Debora L. VanNijnatten (2016), ed., Canadian Environmental Politics and Policy: Austerity and Ambivalence. 4th edition, Oxford University Press (publication date: Nov. 2015) [completely revised edition]
Neil Craik, Isabel Studer and Debora VanNijnatten (2013), eds., North American Climate Change Policy: Designing Integration in a Regional System. University of Toronto Press.
Debora L. VanNijnatten and Robert Boardman (2009), eds., Canadian Environmental Politics and Policy: Prospects for Leadership and Innovation. 3rd edition, Oxford University Press [completely revised edition]
Debora L. VanNijnatten and Robert Boardman (2002), eds., Canadian Environmental Policy: Context and Cases. 2nd edition, Oxford University Press [completely revised edition]
Special Journal Issues Edited
Kathryn Bryk-Friedman and Debora VanNijnatten (2016), eds., “Assessing Adaptive Transboundary Governance Capacity in the Great Lakes Basin,” International Journal of Water Governance 1 (Jan.).
(total = 23)
Debora VanNijnatten and Neil Craik (2014), “Bundled Transgovernmentalism and Environmental Governance in North America” Chp.2 in Brian Bow and Greg Anderson, eds. Building without Architecture: Regional Governance in Post-NAFTA North America. Routledge.
Debora L. VanNijnatten (2014), “Environmental Policy in Canada and the United States: Climate Change and Continuing Distinctiveness” in David Biette and David Thomas, eds. Differences That Count 4th ed. University of Toronto Press.
Debora L. VanNijnatten (2013), “Standards Diffusion: The Quieter Side of North American Climate Policy Cooperation?” in Neil Craik, Isabel Studer and Debora VanNijnatten, eds. North American Climate Change Policy: Designing Integration in a Regional System. University of Toronto Press.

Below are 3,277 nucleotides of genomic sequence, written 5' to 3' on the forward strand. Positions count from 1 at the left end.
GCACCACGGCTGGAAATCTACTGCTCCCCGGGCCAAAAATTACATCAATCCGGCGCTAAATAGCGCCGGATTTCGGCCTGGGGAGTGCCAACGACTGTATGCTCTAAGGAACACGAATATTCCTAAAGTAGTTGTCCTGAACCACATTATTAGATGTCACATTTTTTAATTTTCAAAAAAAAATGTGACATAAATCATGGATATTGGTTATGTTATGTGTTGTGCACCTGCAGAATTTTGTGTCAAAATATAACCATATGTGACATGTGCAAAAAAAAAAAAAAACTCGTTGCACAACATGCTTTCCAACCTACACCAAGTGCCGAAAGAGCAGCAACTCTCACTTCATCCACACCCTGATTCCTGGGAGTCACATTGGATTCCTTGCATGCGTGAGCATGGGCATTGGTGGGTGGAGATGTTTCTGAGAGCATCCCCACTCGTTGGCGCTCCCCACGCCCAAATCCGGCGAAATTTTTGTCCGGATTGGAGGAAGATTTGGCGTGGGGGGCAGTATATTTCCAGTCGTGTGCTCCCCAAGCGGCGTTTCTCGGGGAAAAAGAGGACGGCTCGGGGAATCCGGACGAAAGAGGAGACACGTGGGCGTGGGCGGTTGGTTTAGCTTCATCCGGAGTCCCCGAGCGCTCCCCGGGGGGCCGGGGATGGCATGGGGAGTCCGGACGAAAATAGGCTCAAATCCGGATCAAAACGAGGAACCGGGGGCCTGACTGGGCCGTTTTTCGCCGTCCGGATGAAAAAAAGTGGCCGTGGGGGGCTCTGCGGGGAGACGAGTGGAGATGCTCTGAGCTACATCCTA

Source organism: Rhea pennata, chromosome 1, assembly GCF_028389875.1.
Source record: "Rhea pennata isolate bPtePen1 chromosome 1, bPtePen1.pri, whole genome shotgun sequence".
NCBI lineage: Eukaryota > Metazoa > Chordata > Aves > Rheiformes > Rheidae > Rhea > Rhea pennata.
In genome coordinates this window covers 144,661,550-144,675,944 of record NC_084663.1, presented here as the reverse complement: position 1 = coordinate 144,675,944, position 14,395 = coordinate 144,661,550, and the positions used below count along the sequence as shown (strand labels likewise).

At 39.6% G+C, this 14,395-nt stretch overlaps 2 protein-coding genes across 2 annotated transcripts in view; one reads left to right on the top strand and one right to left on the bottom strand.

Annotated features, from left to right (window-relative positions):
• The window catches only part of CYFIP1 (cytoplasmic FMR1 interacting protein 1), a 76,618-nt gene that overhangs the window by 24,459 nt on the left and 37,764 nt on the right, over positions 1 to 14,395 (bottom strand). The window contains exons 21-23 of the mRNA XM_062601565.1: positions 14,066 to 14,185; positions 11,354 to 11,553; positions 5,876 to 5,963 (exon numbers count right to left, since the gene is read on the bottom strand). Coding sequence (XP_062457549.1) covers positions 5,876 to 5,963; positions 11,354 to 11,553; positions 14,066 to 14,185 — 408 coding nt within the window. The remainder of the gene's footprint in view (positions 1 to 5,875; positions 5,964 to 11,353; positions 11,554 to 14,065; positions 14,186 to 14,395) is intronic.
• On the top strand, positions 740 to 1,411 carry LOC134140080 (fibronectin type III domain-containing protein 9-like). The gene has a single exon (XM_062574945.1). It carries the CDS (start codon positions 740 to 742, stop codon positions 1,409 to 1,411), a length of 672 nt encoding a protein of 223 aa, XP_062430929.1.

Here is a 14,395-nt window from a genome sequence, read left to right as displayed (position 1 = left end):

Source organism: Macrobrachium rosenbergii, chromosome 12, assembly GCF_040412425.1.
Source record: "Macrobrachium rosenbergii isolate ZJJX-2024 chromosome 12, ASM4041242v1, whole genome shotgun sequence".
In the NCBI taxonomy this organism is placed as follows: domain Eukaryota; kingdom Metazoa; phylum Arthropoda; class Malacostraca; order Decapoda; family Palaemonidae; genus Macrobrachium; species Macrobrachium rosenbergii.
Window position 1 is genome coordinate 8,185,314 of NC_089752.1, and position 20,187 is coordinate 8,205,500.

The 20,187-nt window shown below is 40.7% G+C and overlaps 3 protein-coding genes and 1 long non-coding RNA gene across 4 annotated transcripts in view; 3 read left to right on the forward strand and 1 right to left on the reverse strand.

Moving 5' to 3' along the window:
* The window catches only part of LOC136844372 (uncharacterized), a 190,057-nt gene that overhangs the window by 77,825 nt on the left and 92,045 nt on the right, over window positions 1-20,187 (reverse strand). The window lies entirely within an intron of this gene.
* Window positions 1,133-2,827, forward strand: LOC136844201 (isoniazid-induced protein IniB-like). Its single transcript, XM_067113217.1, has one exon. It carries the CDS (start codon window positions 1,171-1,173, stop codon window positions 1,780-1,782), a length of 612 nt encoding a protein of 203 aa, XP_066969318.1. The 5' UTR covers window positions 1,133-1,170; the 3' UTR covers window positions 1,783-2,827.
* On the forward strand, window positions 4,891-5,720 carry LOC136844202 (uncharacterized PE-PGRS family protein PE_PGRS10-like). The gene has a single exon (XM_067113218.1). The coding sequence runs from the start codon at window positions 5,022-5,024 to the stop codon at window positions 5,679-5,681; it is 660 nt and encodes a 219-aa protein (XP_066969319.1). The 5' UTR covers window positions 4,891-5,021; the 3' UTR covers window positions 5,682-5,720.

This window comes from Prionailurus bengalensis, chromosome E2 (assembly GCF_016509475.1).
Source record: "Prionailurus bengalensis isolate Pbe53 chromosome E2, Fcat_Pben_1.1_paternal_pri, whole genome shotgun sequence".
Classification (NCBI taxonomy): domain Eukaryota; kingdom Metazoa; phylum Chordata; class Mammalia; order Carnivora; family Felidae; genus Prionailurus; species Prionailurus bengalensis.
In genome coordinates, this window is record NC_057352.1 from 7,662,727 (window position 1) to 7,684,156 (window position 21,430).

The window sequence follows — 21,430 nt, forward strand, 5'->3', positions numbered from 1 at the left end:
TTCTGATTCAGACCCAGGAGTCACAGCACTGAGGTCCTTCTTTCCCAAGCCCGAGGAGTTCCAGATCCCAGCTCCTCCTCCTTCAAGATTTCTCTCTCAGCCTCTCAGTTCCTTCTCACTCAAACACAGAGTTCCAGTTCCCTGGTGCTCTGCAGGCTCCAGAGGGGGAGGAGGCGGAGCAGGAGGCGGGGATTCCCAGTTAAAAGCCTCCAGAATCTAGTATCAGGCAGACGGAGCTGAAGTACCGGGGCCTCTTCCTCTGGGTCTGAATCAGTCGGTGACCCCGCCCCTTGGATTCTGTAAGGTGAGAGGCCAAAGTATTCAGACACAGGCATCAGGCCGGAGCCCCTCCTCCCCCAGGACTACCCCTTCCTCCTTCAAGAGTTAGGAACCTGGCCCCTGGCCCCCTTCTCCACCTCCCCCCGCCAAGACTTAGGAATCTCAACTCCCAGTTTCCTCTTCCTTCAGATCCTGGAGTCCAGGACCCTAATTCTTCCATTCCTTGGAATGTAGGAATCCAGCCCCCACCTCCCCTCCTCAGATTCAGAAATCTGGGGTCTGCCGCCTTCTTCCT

Debora L. VanNijnatten (2012), “From the International Joint Commission to Copenhagen: Bilateral Environmental Management in a North American Regional Context,” in Greg Anderson and Chris Sands, Forgotten Partnership: The Canada-United States Relationship Twenty-Five Years Later. London: Ashgate.
Debora L. VanNijnatten and Neil Craik (2012), “Environment and Energy: Prospects for New Forms of Continental Governance,” in Jeffrey Ayres and Laura Macdonald, eds., North America in Question: Regional Integration in an Era of Political Economic Turbulence. Toronto: UTP Press.
Debora L. VanNijnatten (2011), “North American Environmental Regionalism: Multi-level, Bottom-heavy and Policy-led,” in Lorraine Elliot and Shaun Breslin, (eds.) Comparative Environmental Regionalism. Routledge/GARNET Series.
Douglas Macdonald and Debora L. VanNijnatten (2010), “Climate Change Policy and the North American Influence,” in Monica Gattinger and Geoffrey Hale, eds., Borders and Bridges in North America. Don Mills: Oxford University Press.
(total = 14)
Debora L. VanNijnatten, Carolyn Johns, Kathryn Friedman, Gail Krantsberg, “Assessing Adaptive Transboundary Governance Capacity in the Great Lakes Basin: The Role of Institutions and Networks.” International Journal of Water Governance Special issue on “Assessing Adaptive Transboundary Governance Capacity in the Great Lakes Basin": 7-32.
Debora L. VanNijnatten (2016), “The Aquatic Invasion: Assembling Transboundary Governance Capacity for Prevention and Detection,” International Journal of Water Governance Special issue on “Assessing Adaptive Transboundary Governance Capacity in the Great Lakes Basin":
Neil Craik and Debora VanNijnatten (2016), “‘Bundled’ Trangovernmental Networks, Agency Autonomy and Regulatory Cooperation in North America,” North Carolina Journal of International Law Vol XLI: 1-40. In print.